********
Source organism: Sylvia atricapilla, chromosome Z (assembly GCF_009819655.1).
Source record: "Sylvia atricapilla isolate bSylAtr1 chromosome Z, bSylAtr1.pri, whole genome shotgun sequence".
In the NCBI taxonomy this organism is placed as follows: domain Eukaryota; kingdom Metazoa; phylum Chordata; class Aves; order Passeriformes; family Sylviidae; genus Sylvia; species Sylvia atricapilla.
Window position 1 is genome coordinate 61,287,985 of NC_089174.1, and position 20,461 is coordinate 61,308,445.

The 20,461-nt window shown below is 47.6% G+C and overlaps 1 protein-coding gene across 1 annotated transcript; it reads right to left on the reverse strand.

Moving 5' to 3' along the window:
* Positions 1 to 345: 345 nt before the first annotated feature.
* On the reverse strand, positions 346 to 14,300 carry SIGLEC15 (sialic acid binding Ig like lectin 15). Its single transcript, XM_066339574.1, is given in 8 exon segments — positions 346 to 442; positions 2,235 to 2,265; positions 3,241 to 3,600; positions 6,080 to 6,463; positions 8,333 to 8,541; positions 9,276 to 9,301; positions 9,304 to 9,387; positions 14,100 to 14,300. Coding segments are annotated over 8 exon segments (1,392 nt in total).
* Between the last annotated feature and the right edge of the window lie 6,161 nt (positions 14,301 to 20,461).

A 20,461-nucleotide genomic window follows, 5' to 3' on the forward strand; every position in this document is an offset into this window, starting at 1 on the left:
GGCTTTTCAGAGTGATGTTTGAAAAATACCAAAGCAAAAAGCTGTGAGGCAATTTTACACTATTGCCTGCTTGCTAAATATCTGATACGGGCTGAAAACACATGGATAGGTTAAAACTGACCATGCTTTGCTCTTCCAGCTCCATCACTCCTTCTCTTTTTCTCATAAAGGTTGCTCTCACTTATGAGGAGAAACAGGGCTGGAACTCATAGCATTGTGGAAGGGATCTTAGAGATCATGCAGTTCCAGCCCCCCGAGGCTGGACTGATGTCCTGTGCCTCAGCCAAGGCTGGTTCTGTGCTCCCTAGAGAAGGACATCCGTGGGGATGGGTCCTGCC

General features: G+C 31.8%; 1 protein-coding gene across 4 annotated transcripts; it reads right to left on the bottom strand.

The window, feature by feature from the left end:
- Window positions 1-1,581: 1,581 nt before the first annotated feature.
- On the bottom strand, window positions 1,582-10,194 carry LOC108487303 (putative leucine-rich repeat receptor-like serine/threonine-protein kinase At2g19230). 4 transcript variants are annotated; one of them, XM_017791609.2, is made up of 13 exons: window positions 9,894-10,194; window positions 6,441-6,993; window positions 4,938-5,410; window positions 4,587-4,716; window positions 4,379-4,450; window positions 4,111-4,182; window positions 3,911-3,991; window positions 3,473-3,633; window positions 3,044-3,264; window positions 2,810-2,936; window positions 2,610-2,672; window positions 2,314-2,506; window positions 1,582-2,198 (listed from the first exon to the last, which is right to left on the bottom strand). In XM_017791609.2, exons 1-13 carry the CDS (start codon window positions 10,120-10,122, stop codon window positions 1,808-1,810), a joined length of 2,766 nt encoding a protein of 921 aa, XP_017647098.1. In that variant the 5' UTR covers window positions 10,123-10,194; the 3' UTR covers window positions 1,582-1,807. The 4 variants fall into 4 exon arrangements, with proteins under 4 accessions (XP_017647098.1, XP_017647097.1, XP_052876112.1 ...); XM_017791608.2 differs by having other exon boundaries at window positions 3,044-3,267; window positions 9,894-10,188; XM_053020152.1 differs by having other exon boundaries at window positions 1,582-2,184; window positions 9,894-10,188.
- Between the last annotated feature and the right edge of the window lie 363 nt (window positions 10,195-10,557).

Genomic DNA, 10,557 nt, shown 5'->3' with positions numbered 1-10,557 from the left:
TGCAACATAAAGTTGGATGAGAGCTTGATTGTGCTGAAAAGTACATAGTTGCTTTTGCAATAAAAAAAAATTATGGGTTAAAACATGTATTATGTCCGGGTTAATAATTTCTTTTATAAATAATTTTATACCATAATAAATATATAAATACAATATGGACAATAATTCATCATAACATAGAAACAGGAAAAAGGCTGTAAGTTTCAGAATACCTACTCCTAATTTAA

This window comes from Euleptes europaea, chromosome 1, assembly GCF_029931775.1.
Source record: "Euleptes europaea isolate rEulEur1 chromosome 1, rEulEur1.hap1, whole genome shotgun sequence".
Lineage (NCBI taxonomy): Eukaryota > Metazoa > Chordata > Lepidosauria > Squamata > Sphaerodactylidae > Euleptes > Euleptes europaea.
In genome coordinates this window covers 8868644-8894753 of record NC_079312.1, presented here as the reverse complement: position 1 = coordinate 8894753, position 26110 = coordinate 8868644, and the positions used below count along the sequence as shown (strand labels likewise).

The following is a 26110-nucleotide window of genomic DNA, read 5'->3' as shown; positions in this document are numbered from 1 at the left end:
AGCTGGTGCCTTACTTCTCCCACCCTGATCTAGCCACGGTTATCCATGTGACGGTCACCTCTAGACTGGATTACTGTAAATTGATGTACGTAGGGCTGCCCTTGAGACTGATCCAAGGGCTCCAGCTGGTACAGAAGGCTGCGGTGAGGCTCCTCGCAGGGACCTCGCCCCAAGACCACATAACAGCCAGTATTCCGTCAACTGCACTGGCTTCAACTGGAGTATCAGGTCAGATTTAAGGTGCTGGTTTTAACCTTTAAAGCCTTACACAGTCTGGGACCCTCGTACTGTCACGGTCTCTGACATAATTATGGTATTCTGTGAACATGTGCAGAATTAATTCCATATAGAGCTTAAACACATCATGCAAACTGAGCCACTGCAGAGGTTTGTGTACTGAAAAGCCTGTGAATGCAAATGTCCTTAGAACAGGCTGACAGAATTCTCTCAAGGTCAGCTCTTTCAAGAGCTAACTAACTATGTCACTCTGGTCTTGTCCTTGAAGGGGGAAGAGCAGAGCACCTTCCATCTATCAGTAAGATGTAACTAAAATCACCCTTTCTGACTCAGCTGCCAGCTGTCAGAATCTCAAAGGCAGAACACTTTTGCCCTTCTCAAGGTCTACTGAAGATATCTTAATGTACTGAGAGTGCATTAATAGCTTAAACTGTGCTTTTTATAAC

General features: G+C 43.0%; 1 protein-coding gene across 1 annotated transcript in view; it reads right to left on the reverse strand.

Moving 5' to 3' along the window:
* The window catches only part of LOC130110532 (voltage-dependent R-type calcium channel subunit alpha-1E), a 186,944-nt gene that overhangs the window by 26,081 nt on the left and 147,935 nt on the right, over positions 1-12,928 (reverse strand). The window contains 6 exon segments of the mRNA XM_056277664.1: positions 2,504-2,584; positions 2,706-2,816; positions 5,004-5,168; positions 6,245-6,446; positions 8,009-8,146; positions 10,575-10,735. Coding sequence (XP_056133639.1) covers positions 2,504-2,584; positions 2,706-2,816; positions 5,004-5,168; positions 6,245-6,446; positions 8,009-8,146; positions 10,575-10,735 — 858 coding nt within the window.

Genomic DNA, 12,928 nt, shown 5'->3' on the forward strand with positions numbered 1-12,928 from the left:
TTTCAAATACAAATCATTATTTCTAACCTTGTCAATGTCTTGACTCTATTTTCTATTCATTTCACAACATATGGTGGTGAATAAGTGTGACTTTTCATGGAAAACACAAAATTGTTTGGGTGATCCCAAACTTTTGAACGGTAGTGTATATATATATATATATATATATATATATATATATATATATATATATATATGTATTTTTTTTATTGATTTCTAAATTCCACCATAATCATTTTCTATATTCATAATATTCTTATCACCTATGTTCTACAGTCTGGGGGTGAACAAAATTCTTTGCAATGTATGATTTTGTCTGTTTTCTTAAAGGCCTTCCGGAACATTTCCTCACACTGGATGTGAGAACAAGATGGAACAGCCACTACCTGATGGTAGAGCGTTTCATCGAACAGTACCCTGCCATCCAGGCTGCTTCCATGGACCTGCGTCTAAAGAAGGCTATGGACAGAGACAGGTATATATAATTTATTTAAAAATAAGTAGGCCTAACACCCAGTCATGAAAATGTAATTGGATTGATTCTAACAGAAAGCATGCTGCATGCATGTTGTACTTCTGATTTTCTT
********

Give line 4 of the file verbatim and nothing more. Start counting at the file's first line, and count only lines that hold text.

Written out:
Window position 1 is genome coordinate 61,287,985 of NC_089174.1, and position 20,461 is coordinate 61,308,445.